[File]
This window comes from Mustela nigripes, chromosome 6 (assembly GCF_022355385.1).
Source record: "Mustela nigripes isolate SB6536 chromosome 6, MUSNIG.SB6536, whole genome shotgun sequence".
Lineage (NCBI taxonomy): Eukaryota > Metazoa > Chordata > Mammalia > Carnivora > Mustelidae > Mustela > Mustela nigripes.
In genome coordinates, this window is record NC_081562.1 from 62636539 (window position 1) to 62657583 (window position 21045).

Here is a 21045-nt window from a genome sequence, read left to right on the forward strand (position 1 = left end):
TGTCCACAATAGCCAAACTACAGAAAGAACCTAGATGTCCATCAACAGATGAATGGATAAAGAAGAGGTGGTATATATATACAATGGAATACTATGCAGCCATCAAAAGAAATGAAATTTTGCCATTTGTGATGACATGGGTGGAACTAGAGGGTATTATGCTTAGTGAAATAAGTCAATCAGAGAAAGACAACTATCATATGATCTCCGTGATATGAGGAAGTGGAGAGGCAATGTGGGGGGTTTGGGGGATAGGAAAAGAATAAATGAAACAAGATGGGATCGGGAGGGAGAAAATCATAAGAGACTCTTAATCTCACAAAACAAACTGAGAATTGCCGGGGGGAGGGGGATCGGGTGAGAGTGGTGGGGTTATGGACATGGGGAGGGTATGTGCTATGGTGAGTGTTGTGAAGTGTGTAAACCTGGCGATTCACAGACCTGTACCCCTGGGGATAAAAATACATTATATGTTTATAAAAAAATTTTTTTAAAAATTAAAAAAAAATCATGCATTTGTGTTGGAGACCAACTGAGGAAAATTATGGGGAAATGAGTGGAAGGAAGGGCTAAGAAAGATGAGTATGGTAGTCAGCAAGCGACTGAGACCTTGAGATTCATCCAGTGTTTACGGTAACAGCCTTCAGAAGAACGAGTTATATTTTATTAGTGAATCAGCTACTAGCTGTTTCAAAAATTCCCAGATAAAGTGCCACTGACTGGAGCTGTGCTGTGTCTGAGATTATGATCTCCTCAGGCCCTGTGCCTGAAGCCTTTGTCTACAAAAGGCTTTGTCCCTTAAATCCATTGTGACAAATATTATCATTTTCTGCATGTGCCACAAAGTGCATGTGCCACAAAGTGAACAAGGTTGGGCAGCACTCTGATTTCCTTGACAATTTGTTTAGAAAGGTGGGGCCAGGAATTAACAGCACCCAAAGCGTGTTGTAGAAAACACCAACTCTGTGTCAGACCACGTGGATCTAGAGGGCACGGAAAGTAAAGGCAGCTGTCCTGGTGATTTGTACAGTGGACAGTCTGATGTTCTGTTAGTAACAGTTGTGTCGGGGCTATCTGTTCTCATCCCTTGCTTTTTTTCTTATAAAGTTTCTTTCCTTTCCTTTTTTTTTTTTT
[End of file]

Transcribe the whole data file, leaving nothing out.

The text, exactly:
This window comes from Mustela nigripes, chromosome 6 (assembly GCF_022355385.1).
Source record: "Mustela nigripes isolate SB6536 chromosome 6, MUSNIG.SB6536, whole genome shotgun sequence".
Lineage (NCBI taxonomy): Eukaryota > Metazoa > Chordata > Mammalia > Carnivora > Mustelidae > Mustela > Mustela nigripes.
In genome coordinates, this window is record NC_081562.1 from 62636539 (window position 1) to 62657583 (window position 21045).

Here is a 21045-nt window from a genome sequence, read left to right on the forward strand (position 1 = left end):
TGTCCACAATAGCCAAACTACAGAAAGAACCTAGATGTCCATCAACAGATGAATGGATAAAGAAGAGGTGGTATATATATACAATGGAATACTATGCAGCCATCAAAAGAAATGAAATTTTGCCATTTGTGATGACATGGGTGGAACTAGAGGGTATTATGCTTAGTGAAATAAGTCAATCAGAGAAAGACAACTATCATATGATCTCCGTGATATGAGGAAGTGGAGAGGCAATGTGGGGGGTTTGGGGGATAGGAAAAGAATAAATGAAACAAGATGGGATCGGGAGGGAGAAAATCATAAGAGACTCTTAATCTCACAAAACAAACTGAGAATTGCCGGGGGGAGGGGGATCGGGTGAGAGTGGTGGGGTTATGGACATGGGGAGGGTATGTGCTATGGTGAGTGTTGTGAAGTGTGTAAACCTGGCGATTCACAGACCTGTACCCCTGGGGATAAAAATACATTATATGTTTATAAAAAAATTTTTTTAAAAATTAAAAAAAAATCATGCATTTGTGTTGGAGACCAACTGAGGAAAATTATGGGGAAATGAGTGGAAGGAAGGGCTAAGAAAGATGAGTATGGTAGTCAGCAAGCGACTGAGACCTTGAGATTCATCCAGTGTTTACGGTAACAGCCTTCAGAAGAACGAGTTATATTTTATTAGTGAATCAGCTACTAGCTGTTTCAAAAATTCCCAGATAAAGTGCCACTGACTGGAGCTGTGCTGTGTCTGAGATTATGATCTCCTCAGGCCCTGTGCCTGAAGCCTTTGTCTACAAAAGGCTTTGTCCCTTAAATCCATTGTGACAAATATTATCATTTTCTGCATGTGCCACAAAGTGCATGTGCCACAAAGTGAACAAGGTTGGGCAGCACTCTGATTTCCTTGACAATTTGTTTAGAAAGGTGGGGCCAGGAATTAACAGCACCCAAAGCGTGTTGTAGAAAACACCAACTCTGTGTCAGACCACGTGGATCTAGAGGGCACGGAAAGTAAAGGCAGCTGTCCTGGTGATTTGTACAGTGGACAGTCTGATGTTCTGTTAGTAACAGTTGTGTCGGGGCTATCTGTTCTCATCCCTTGCTTTTTTTCTTATAAAGTTTCTTTCCTTTCCTTTTTTTTTTTTT